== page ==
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Friday, August 14, 2009

Crash Witness To Raise Funds For Slain VA Tow Truck Driver

Here's Tamara Dietrich's column from The Daily Press:
Makanamai Robbins attended a quilters show Sunday where her mother, a gifted Hawaiian quilter, had been a special guest.

Heading home in Newport News that night, they hit a logjam on westbound Interstate 64. It took an hour or more of creeping traffic to discover the grisly source of the backup.

"Broken glass, metal, pieces of cars all over the ground," recalled Makanamai, a Denbigh High graduate who turned 18 just the day before. "Two ambulances, a firetruck and a whole bunch of State Police.

"We went past, I saw the body on the ground and at that time I didn't know who it was and I didn't know what was going on and it hit me and it was severely upsetting."

Who it was was Andy Craig Starmer of Newport News — tow truck driver, father of an 11-year-old boy, and a Denbigh High graduate killed three days before his 37th birthday. The apparent victim of a drunk driver.

Makanamai credits her nine years as a Girl Scout for deciding what to do next: Raise funds to help with Starmer's funeral expenses.

"I read online he didn't have any life insurance and the family wasn't wealthy or anything," she explains. "And since we're in a recession, I figured I might as well help."

It's understandable and very human, this compulsion to help. To try to inject some sense — even a sense of purpose — into a random tragedy.

A man is called out one night to remove a disabled van along a highway. He shoos the van driver farther off the road out of harm's way because, as his boss put it in one news report, "you never know what happens out here," and just as he's fastening the final chain a pickup truck out of nowhere smashes into his wrecker, which dominoes into him, slinging his body 100 feet and his soul into infinity.

The commonwealth's attorney has charged William Charles Burns, 51, of Newport News with DUI manslaughter in Starmer's death, a charge levied when someone is suspected of driving drunk and unintentionally causing the death of another person. Burns was injured but is recovering.

Wrecker work is dangerous business. According to a spokeswoman at the International Towing & Recovery Hall of Fame & Museum in Chattanooga, Tenn., drivers die on the job in the same proportion as firefighters and police officers.

If it's not car owners upset over repossessions, it's motorists too careless to notice flashing lights, too arrogant to give a lane or too drunk behind the wheel.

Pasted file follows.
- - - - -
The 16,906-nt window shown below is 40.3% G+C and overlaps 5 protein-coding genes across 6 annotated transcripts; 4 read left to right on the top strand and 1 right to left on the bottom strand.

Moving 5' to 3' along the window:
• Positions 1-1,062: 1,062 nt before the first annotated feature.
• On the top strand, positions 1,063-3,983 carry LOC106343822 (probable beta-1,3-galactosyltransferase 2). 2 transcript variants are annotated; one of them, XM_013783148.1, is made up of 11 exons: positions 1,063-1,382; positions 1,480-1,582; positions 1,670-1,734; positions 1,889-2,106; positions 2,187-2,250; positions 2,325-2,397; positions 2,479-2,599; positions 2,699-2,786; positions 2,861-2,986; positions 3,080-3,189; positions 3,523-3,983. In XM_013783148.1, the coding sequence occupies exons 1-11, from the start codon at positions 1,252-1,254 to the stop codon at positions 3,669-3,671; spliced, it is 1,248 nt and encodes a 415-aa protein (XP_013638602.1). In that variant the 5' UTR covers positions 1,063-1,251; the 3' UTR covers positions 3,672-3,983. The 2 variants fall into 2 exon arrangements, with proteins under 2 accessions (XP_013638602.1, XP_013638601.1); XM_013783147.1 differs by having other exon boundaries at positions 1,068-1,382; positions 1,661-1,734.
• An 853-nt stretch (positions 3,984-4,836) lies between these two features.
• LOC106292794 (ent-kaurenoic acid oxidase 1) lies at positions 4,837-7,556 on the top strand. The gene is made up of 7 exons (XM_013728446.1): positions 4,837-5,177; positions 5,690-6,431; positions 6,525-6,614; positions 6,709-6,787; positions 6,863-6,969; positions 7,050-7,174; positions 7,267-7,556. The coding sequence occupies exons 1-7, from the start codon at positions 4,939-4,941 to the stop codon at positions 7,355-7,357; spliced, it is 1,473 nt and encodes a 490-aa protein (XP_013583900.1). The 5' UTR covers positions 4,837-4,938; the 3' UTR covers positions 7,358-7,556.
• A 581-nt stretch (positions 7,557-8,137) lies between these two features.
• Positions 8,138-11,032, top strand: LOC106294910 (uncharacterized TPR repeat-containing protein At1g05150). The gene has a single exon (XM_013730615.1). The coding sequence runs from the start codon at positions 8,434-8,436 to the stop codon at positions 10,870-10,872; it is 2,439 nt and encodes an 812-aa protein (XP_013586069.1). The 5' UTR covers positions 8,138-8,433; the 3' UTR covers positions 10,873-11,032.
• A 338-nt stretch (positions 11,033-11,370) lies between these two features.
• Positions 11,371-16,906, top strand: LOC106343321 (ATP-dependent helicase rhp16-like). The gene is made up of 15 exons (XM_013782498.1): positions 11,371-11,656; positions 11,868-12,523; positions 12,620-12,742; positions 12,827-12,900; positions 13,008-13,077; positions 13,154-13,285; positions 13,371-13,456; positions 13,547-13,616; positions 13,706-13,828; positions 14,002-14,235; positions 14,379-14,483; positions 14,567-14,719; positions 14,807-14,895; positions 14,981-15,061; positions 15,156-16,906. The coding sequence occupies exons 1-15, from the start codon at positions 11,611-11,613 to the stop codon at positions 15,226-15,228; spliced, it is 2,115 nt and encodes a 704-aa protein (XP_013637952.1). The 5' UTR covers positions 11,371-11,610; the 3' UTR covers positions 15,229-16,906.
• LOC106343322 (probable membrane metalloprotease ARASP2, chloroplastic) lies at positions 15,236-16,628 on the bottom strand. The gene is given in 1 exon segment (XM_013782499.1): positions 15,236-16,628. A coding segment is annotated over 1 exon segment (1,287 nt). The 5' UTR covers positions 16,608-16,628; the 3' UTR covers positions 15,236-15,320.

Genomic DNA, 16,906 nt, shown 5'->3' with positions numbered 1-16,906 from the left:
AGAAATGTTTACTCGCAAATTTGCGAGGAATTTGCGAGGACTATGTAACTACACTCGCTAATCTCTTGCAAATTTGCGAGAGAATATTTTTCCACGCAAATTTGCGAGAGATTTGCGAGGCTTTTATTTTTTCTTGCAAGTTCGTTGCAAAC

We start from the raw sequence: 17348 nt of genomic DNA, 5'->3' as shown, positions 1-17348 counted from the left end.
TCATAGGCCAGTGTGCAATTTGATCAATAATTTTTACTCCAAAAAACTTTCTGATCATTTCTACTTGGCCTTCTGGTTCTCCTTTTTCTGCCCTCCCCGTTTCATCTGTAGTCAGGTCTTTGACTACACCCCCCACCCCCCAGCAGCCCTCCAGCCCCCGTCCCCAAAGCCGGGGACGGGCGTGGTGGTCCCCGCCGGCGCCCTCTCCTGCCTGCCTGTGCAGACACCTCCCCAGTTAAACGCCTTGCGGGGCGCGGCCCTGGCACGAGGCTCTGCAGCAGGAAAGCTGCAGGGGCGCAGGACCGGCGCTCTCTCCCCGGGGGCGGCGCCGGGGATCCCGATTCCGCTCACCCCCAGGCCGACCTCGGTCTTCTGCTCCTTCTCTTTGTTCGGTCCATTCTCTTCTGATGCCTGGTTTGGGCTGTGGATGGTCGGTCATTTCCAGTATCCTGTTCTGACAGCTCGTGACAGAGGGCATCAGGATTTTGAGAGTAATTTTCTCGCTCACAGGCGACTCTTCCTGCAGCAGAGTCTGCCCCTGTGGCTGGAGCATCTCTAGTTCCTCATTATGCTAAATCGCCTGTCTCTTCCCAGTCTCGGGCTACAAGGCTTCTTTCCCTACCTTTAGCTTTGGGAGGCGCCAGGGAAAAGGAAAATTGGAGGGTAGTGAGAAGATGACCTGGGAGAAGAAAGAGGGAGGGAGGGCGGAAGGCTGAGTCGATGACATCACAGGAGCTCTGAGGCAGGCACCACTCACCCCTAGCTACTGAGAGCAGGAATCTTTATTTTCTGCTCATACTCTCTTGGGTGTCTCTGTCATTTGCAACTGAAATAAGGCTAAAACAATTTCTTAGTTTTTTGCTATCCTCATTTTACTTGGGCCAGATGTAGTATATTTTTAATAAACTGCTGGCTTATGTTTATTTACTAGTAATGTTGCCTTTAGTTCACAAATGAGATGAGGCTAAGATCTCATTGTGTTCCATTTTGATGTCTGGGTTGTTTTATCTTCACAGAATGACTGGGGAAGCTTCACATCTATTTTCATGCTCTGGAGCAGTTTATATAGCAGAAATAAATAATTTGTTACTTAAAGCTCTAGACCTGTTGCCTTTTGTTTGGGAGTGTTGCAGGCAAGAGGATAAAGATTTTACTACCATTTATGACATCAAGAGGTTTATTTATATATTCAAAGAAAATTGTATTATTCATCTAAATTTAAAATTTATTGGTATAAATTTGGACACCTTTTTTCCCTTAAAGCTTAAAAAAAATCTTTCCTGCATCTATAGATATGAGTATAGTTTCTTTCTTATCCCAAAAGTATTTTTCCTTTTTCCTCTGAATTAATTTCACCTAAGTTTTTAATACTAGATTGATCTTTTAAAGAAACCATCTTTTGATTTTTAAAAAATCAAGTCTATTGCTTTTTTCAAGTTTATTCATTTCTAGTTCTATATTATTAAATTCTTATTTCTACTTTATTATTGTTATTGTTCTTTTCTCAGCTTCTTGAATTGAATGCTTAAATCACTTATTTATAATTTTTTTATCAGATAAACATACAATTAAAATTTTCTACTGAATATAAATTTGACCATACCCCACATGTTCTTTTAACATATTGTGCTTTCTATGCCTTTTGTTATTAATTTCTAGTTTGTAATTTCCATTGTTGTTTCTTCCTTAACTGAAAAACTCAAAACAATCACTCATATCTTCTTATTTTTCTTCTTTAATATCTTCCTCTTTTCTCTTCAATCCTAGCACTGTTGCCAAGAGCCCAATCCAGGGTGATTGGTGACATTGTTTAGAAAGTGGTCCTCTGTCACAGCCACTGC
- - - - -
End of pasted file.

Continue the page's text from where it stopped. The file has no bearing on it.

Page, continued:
Now the museum's Wall of the Fallen has one more name to add to the list.

Starmer's funeral was Thursday. At his viewing Wednesday was the widow of a tow truck driver slain just over four years ago — killed not in the line of service like Starmer, but simply because he was a tow truck driver.

John Drees was stabbed to death in June 2005 along with his best friend, Bobby Gowing, in the Denbigh garage where Drees was doing some mechanic work, by a guy who had a beef with some other driver and wanted revenge.

Like I say — senseless.

That guy and his two accomplices pleaded guilty to avoid the death penalty and are serving two life sentences for murder.

Perhaps not surprising in the small world of towing, Drees and Starmer were friends, says Sue Drees, John's mother. At one time, they even worked for the same company.

She and John's widow, Karen, were called Sunday night by another tow truck driver who wanted to break the news.

"It's like murder, when somebody kills you like that," Sue told me Tuesday.

I reached her at a resort town where Karen and her new husband are on their honeymoon.

"My son's gone and I mourn him, but I don't expect her. ..." Sue says of her daughter-in-law, voice trailing off. "She's young."

Karen broke her honeymoon trip long enough to return to pay respects to Starmer.

"Tow truck drivers are dedicated," says Sue.

She was glad to hear of plans to raise donations for Starmer's family, knowing how a fund helped John's three children — the youngest but 7 weeks old when he was killed.

Thursday afternoon, Makanamai said she's still working to set up an account at a local bank. If you're interested in contributing, give her a call at 757-969-0908.

Contact Dietrich at 247-7892 or tdietrich@dailypress.com.

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